I look forward to hearing what the Minister has to say, and I hope that he will recognise that the debate about the development of nuclear weapons is important, given the levels of public money involved and the environmental impact. However, it is particularly important when one considers what we are actually doing at AWE Aldermaston: developing weapons of mass destruction. They do not make for a safer or more secure world but, I believe, for an infinitely more dangerous one.

It is very nice to serve under your watchful eye, Mr. Jones, for the second time today. I congratulate the hon. Member for Islington, North (Jeremy Corbyn) on securing the debate. Although he and I come at the issue from very different directions, I, like him, must declare an interest.

Last year, when we debated the replacement of Trident, the right hon. Member for Banff and Buchan (Mr. Salmond), now the First Minister of Scotland, in response to an intervention from the Conservative Benches, asked how we would like to have a facility like Faslane on our doorsteps in the Thames valley. If I remember rightly, I invited him into my bedroom—not something that I expected to do when I entered the House—because from there one can see, just across the valley, the rooftops of AWE Aldermaston. I own land in that part of the world, close to the AWE and extending right up to the fence of the Royal Ordnance factory in Burghfield. In that part of the Thames valley—Kennet valley—we have become very used to such facilities over the past half century. Not only do we have Aldermaston and Burghfield, but Greenham Common, where American cruise missiles were so memorably based back in the 1980s, is just up the road. I may refer to that later in the context of Aldermaston.

The AWE facility is in my constituency, and I suspect that shortly it will overtake Vodafone to become my constituency’s largest employer. I am a great supporter both of the centre of excellence that it has become, and of many of the wonderful people who work there and live locally. I am delighted that the hon. Member for Islington, North went to my constituency; I hope that next time he visits, he will let me know and we can have a debate with local people about that important facility in their area.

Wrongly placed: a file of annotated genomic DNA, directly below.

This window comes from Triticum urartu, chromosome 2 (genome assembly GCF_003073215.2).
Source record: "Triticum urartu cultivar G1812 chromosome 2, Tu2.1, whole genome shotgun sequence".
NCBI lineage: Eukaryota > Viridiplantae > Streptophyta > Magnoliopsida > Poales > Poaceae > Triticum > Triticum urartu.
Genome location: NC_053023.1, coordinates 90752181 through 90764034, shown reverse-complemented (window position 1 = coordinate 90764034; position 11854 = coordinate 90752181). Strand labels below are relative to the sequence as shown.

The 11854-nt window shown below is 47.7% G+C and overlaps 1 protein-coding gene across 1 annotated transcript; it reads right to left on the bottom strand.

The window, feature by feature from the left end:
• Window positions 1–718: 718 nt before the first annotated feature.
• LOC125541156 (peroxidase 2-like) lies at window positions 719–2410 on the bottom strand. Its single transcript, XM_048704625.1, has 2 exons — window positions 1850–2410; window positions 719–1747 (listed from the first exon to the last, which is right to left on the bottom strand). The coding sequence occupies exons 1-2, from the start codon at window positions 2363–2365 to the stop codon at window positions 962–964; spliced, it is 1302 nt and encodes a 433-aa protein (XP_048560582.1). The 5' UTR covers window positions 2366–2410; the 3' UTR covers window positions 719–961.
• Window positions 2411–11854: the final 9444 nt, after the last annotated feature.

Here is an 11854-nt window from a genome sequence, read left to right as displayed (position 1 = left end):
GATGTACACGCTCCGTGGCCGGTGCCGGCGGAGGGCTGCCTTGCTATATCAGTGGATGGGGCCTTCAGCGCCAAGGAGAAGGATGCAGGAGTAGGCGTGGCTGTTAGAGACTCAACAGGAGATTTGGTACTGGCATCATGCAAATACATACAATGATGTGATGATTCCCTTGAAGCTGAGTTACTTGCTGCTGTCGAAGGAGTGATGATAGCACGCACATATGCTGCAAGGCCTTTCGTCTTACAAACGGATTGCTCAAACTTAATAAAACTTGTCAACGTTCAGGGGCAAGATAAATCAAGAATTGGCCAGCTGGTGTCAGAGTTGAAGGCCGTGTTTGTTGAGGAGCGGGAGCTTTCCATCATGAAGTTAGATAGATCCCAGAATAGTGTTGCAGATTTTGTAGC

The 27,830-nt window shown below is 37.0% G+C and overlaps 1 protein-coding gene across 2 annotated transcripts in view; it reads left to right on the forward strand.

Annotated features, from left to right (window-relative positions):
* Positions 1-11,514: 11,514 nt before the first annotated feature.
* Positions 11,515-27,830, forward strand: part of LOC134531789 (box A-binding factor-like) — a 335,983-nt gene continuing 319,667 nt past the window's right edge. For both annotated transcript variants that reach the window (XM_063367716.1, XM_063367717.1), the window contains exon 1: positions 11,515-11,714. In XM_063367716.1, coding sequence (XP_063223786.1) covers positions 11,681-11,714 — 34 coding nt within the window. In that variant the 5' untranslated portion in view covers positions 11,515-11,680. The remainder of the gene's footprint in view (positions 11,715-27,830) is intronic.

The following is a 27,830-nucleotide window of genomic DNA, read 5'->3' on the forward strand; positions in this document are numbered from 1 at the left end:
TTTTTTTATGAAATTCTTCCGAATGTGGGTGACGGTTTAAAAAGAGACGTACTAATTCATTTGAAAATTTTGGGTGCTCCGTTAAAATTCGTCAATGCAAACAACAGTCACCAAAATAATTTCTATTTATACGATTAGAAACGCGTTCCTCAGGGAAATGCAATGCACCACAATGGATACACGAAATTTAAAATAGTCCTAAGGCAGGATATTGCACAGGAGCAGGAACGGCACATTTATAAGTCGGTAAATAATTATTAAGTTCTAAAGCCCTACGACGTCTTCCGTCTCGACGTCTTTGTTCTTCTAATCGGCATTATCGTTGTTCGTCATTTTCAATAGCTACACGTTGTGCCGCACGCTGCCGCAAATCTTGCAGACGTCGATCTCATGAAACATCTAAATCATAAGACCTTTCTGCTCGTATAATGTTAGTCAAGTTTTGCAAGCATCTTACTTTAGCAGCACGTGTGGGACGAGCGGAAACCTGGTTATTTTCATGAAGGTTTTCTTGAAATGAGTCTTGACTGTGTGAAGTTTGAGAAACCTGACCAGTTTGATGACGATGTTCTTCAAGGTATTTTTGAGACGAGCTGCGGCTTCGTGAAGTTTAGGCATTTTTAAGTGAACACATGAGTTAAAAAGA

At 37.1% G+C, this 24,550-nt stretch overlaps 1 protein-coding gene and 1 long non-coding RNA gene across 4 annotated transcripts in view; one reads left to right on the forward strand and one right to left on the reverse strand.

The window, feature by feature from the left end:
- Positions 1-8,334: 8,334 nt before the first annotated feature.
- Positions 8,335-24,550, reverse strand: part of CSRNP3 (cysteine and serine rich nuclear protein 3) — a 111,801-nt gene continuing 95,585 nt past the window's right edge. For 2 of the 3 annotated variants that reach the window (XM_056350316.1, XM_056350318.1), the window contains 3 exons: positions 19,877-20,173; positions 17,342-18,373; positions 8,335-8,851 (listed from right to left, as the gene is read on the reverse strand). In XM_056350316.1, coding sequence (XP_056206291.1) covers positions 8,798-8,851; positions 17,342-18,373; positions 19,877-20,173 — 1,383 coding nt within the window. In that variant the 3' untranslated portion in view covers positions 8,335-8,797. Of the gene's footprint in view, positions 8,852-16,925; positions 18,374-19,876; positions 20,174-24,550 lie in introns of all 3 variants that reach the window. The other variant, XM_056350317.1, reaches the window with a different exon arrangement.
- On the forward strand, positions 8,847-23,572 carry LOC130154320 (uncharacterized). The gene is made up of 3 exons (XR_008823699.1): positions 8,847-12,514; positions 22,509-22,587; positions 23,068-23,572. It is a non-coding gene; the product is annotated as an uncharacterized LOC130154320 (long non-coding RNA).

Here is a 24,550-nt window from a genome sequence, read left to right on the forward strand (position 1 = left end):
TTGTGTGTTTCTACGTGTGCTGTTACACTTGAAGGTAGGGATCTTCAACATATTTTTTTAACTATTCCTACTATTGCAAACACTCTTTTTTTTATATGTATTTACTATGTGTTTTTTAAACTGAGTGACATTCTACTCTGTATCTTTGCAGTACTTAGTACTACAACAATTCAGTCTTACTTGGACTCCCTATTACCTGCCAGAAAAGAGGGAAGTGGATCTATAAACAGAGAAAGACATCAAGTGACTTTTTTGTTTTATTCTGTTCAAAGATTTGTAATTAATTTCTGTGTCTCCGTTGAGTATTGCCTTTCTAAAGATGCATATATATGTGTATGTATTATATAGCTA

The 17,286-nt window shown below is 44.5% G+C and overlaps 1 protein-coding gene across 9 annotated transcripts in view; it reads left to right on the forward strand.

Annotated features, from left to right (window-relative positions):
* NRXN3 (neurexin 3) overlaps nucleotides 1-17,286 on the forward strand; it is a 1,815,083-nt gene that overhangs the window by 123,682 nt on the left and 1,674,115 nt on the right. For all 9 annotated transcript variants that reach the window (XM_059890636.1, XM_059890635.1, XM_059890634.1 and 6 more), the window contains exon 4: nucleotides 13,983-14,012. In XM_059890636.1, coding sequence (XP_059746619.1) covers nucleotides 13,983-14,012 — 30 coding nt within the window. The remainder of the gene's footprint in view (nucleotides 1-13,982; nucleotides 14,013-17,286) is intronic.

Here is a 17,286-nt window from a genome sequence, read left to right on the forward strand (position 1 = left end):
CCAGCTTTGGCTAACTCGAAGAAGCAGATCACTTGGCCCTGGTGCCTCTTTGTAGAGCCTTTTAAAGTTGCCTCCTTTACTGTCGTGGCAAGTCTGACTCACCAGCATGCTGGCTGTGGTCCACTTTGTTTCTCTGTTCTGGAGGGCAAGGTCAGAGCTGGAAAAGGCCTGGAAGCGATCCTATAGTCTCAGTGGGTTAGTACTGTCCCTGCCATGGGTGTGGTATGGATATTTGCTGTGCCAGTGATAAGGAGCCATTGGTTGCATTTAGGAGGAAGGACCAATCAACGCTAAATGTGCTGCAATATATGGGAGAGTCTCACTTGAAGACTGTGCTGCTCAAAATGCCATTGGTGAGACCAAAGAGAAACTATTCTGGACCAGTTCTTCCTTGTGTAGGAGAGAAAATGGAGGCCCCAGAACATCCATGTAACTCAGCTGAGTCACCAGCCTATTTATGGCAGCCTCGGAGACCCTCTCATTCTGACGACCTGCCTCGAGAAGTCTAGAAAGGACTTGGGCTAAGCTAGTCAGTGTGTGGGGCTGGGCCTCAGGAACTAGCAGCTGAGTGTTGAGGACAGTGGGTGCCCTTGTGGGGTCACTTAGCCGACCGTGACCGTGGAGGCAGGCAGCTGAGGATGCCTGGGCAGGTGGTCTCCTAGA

What first strikes people when they visit the AWE is the great emphasis on safety. Almost the first thing that I did when I was elected was to request a visit, with the assistance of the Minister’s predecessor; its purpose was to see the safety procedures for myself and be reassured, as best I could as a layman, that the site was as safe as possible for local people.

I was also shown around the museum, which is a horrific catalogue of weapons of mass destruction. Let us not forget that is what we are talking about. Whatever our views on nuclear weapons, they are horrific weapons of destruction, but in fact the man who showed me around was enthusiastic. When he showed me a small device that an aircraft could deliver in a battlefield scenario, I asked, “What would happen if the plane that was training with them crashed?” His reply was one of the best euphemisms I have ever heard; he said, “Don’t worry about that, sir. The casing on this device is designed to withstand a multi-penetration insult.” I have never come across a more fantastic euphemism than that, so I wrote it down in my book when I got home.

Nevertheless, we must remember what we are talking about: probably the most important issue that can affect the future of mankind, alongside climate change. The Atomic Weapons Establishment at Aldermaston, as I have already said, is a centre of excellence for science and engineering. Although I wish it did not need to exist, let us look at that positive fact, because an enormous amount of the skills from the work at Aldermaston have gone on to assist in the civil areas of science, plasma physics, engineering and many other civilian developments. Many of those advances would not have come about but for the dedication and professionalism of the work force at Aldermaston. The new Orion centre, which is possibly one of the new buildings to which the hon. Member for Islington, North referred, offers fantastic opportunities for non-nuclear weapons-type development of science and engineering, and I understand that there are great plans to involve a range of civil organisations in the work that takes place there.